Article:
Seen the Seven Wonders of Old? Meet Their Younger Siblings

Check out these impressive man-made wonders that push the limits of modern engineering.
Kashyap Vyas
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Civil engineering has continued to astound and intrigue people through the ages. With recent technological advancements, we see a sharp increase in architectural marvels, including breathtaking bridges and previously-unfathomable buildings around the world.

The accomplishments of creative civil engineers can be seen all throughout human history. The Seven Wonders of the World have captivated people of all kinds for centuries. 


Let’s check out some of the engineering marvels of the modern world that have not failed to capture the minds and hearts of humanity, while upholding and pushing forward all that we knew civil engineers could do!

1. Capital Gate

Capital Gate Tower, Abu Dhabi
Source: Edgar El/Wikimedia Commons

Famously known as the Leaning Tower of Abu-Dhabi, this skyscraper holds the title ‘World’s furthest leaning man-made tower’ in the Guinness Book of World Records. The Capital Gate building is 160 meters tall and has 35 stories, but the major highlight is that the tower leans at an impressive 18 degrees to the west, which is four times more than the Leaning Tower of Pisa.

Construction of this civil engineering marvel was started in 2007 and took five years to complete. Beyond being a unique tourist attraction, the tower has 16,000 square meters of usable office space as well and hosts the Abu Dhabi National Exhibition Center. 

Structurally, the foundation of this building has a dense mesh of reinforced steel, 490 pilings dug 30 meters into the ground, and the building sits on top of a 7-foot deep concrete base. The core of the building uses a special design to counter the immense force created by the leaning angle of the building.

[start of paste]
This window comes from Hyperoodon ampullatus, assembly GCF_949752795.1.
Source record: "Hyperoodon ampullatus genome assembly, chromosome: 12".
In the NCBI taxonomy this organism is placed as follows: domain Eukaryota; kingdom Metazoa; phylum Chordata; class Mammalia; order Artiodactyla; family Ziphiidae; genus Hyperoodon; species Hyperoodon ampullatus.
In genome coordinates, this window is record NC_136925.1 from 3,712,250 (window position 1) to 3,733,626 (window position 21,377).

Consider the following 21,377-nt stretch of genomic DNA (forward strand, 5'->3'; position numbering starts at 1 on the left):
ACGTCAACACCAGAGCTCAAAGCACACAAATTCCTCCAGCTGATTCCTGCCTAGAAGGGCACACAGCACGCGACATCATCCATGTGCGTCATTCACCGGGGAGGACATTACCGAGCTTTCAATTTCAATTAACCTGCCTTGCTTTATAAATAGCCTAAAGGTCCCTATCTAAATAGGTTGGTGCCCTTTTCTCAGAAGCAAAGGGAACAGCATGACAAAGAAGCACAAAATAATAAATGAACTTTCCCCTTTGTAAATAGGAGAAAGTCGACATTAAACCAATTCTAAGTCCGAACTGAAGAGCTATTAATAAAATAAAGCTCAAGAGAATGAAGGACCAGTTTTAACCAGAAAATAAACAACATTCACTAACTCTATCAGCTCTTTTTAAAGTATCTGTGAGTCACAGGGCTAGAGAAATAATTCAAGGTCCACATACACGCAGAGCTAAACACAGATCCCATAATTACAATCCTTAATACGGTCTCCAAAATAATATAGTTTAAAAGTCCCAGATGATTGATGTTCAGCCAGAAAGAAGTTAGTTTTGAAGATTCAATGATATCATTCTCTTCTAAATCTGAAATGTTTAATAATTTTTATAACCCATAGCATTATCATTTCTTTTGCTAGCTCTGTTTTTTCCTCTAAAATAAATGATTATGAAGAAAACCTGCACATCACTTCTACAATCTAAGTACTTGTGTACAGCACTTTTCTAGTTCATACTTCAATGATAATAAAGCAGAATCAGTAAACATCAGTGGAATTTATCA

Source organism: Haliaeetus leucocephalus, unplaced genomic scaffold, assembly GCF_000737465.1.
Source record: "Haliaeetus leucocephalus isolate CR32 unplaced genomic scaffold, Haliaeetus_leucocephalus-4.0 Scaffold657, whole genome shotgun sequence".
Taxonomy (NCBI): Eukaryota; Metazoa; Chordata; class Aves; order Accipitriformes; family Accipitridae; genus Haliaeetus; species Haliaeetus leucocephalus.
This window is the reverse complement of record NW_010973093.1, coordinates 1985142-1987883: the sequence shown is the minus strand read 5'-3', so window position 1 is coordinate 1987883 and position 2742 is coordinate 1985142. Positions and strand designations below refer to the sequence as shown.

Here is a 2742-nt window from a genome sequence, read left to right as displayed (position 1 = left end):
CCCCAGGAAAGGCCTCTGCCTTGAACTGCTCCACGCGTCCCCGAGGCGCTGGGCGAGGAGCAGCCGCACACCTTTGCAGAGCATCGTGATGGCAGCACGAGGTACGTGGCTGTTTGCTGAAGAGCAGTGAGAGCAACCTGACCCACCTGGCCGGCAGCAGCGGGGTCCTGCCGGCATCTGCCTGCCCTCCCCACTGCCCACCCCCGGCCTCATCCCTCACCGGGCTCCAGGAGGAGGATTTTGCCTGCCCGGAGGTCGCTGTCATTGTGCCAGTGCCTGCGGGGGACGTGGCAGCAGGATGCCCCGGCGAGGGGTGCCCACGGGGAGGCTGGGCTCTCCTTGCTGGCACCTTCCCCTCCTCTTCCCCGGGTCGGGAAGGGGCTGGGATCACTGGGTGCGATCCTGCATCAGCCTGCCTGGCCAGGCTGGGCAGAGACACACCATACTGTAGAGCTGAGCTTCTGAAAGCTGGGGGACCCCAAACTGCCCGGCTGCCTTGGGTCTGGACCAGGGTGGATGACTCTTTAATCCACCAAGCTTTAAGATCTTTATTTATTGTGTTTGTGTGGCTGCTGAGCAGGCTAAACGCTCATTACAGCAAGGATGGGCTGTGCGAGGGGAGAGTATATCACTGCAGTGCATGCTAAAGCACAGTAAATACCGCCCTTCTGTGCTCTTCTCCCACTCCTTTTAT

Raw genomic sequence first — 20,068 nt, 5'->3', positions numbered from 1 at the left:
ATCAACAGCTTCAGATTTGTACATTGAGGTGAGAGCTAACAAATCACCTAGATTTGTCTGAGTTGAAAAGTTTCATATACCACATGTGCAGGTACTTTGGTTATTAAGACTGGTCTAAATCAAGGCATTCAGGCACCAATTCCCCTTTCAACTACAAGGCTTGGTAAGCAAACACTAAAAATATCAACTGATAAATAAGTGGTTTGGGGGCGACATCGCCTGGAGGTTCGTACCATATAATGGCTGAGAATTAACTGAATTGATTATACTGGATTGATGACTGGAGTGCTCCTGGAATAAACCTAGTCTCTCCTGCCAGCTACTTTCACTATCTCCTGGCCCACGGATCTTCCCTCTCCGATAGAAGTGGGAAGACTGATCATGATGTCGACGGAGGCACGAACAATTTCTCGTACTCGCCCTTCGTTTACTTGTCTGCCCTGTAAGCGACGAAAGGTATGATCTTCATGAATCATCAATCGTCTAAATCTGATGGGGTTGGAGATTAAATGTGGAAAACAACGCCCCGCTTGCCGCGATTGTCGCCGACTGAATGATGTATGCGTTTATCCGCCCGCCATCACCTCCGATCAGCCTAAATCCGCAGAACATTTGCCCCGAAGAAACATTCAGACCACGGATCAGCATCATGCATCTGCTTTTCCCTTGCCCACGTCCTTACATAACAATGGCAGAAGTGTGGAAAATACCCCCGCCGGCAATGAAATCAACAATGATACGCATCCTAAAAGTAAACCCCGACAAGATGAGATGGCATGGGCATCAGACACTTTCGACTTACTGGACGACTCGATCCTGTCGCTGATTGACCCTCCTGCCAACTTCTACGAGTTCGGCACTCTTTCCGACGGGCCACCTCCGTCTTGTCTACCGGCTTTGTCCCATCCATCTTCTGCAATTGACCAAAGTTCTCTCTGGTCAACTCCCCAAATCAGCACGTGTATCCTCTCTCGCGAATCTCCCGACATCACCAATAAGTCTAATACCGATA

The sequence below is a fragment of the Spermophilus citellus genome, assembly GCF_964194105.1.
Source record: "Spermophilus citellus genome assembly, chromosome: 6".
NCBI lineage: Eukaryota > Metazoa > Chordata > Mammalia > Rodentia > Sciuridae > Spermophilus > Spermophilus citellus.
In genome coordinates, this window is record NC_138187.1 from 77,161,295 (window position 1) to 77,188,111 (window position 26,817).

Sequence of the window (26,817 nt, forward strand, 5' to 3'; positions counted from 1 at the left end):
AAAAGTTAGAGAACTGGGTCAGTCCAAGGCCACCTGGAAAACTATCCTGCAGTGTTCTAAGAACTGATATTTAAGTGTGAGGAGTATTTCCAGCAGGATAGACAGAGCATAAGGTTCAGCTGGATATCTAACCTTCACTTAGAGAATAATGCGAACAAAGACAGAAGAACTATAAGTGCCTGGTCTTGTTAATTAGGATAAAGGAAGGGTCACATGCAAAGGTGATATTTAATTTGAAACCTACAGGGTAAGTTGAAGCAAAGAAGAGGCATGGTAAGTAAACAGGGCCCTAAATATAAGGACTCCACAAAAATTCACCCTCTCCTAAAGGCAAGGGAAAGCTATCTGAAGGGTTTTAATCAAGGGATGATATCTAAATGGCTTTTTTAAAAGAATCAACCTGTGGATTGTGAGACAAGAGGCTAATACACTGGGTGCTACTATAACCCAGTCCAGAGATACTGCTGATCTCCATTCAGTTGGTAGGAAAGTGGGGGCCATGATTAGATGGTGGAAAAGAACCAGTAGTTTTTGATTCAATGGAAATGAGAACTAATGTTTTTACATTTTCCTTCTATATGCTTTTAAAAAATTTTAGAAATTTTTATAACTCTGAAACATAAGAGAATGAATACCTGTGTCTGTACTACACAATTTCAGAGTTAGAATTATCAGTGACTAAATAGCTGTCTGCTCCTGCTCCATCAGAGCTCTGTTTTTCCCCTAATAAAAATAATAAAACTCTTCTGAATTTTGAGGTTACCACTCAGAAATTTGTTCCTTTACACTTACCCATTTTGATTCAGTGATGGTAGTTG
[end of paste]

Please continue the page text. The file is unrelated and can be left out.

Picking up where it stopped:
The central core basically slants to the direction opposite to that of the lean, and it straightens out towards the top. Furthermore, the structure has a unique funnel shape that, together with the central core, can handle the lean.

Because of the innovative funnel shape, each of the hotel rooms in the building is different in size and shape, and the floor-to-ceiling glass windows let the hotel guests enjoy the spectacular view from their individual rooms.

2. Laerdal Tunnel

Smooth-flowing and speedy transport arteries are a must in modern society to keep up with the pace of economic growth and development in urban areas, and the need for creativity in road construction has never been greater. In this sense, western Norway was poorly connected to the rest of the country via its narrow roads that were originally designed for the simple purpose of navigating fjords and mountain crossings, especially during the harsh winters.

When the government decided to improve the overall connectivity to western Norway to ensure shorter, safer, and cheaper journey routes for businesses, constructing futuristic tunnels became a hip and ergonomic answer to a common problem.

Under this initiative, the 24.5-kilometer tunnel road connecting Aurland and Laerdal was constructed as the world’s largest current road tunnel and is now considered a civil engineering marvel for many of its extraordinary features. Laerdal Tunnel was constructed over a period of 5 years between 1995 and 2000, at the cost of 1.1 billion Euros and has become a major trading route with over 1000 vehicles crossing through the tunnel on a daily basis.

The excavation aspect of this build was a major challenge for civil engineers. They shouldered the added burden of considering the fact that long and monotonous driving along a stretch like this can cause 'highway hypnosis,' wherein the driver tends to fall asleep and represents a major cause for accidents.

To avoid this phenomenon, and to keep drivers engaged during their 20-minute journey through this tunnel, Laerdal boasts special design features, such as small bends and gentle curves. It also divides easily into four sections called ‘mountain caves’ wherein each section is equipped with eye-catching lighting.

3. The Øresund Bridge

The Øresund Bridge, Denmark
Source: Marcus Bengtsson/Wikimedia Commons

This amazing piece of civil engineering connects Copenhagen, the capital city of Denmark to Malmö, a city in Sweden. In this 16 km stretch, there is an 8km cable-stayed bridge, which transitions into a tunnel at an artificial island named Paberholm, and this tunnel continues for another 4km.